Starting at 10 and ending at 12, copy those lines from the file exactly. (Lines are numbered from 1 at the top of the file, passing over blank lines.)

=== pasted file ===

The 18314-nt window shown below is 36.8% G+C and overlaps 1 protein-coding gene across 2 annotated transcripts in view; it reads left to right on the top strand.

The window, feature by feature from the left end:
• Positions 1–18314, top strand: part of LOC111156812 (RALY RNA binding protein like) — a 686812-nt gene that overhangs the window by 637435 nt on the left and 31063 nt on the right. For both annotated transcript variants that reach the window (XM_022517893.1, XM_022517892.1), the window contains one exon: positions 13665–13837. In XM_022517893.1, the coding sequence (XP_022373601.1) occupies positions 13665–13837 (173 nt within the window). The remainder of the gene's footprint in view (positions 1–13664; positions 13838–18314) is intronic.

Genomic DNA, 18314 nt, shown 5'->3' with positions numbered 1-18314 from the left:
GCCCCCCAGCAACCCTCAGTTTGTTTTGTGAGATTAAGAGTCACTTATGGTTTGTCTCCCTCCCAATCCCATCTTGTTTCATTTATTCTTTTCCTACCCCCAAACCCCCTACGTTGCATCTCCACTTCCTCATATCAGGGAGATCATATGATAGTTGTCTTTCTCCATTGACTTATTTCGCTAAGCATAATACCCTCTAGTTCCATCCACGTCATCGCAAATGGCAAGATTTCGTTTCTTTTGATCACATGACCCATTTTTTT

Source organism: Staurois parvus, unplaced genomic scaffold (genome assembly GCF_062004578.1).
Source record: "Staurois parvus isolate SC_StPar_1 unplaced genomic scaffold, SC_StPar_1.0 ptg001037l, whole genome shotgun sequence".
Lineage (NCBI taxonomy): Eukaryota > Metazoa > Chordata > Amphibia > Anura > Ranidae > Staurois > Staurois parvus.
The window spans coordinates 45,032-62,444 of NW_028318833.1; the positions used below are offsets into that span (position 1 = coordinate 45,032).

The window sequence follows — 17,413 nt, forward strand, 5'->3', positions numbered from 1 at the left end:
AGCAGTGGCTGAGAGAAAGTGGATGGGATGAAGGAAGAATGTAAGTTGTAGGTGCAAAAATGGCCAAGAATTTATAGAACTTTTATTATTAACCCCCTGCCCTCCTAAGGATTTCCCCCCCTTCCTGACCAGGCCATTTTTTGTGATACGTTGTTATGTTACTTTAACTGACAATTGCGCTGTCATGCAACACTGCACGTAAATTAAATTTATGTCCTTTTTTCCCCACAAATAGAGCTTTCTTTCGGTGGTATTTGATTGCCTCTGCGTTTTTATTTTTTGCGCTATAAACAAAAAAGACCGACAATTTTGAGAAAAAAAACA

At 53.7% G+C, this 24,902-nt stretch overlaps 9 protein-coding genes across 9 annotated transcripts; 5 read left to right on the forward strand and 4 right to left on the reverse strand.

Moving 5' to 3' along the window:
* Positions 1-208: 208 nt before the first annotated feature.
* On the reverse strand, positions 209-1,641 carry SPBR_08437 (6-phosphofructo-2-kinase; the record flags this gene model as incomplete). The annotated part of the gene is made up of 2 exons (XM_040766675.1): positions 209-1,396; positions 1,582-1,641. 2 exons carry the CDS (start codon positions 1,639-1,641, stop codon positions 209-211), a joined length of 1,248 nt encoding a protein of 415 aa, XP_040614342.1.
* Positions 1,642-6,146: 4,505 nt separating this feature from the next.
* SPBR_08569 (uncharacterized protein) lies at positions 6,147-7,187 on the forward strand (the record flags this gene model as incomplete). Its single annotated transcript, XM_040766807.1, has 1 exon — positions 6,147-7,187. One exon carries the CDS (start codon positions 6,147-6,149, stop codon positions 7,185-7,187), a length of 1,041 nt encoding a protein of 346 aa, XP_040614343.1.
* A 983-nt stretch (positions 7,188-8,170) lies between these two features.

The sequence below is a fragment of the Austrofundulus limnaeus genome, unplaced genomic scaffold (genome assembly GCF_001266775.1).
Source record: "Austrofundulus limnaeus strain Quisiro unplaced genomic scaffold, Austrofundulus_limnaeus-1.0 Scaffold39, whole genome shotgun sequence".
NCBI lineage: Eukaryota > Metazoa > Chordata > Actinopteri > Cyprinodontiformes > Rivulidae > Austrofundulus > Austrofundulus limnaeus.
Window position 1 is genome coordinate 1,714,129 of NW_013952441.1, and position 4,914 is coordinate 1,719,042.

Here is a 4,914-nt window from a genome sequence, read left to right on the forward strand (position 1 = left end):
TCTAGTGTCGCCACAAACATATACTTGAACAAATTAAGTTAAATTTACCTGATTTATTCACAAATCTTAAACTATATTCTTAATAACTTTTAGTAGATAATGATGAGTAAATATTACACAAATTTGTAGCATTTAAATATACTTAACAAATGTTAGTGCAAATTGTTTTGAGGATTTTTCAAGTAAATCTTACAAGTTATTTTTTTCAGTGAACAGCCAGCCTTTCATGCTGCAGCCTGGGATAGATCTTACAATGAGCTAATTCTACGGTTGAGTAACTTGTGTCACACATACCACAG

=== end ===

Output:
The window sequence follows — 17,413 nt, forward strand, 5'->3', positions numbered from 1 at the left end:
AGCAGTGGCTGAGAGAAAGTGGATGGGATGAAGGAAGAATGTAAGTTGTAGGTGCAAAAATGGCCAAGAATTTATAGAACTTTTATTATTAACCCCCTGCCCTCCTAAGGATTTCCCCCCCTTCCTGACCAGGCCATTTTTTGTGATACGTTGTTATGTTACTTTAACTGACAATTGCGCTGTCATGCAACACTGCACGTAAATTAAATTTATGTCCTTTTTTCCCCACAAATAGAGCTTTCTTTCGGTGGTATTTGATTGCCTCTGCGTTTTTATTTTTTGCGCTATAAACAAAAAAGACCGACAATTTTGAGAAAAAAAACA

At 53.7% G+C, this 24,902-nt stretch overlaps 9 protein-coding genes across 9 annotated transcripts; 5 read left to right on the forward strand and 4 right to left on the reverse strand.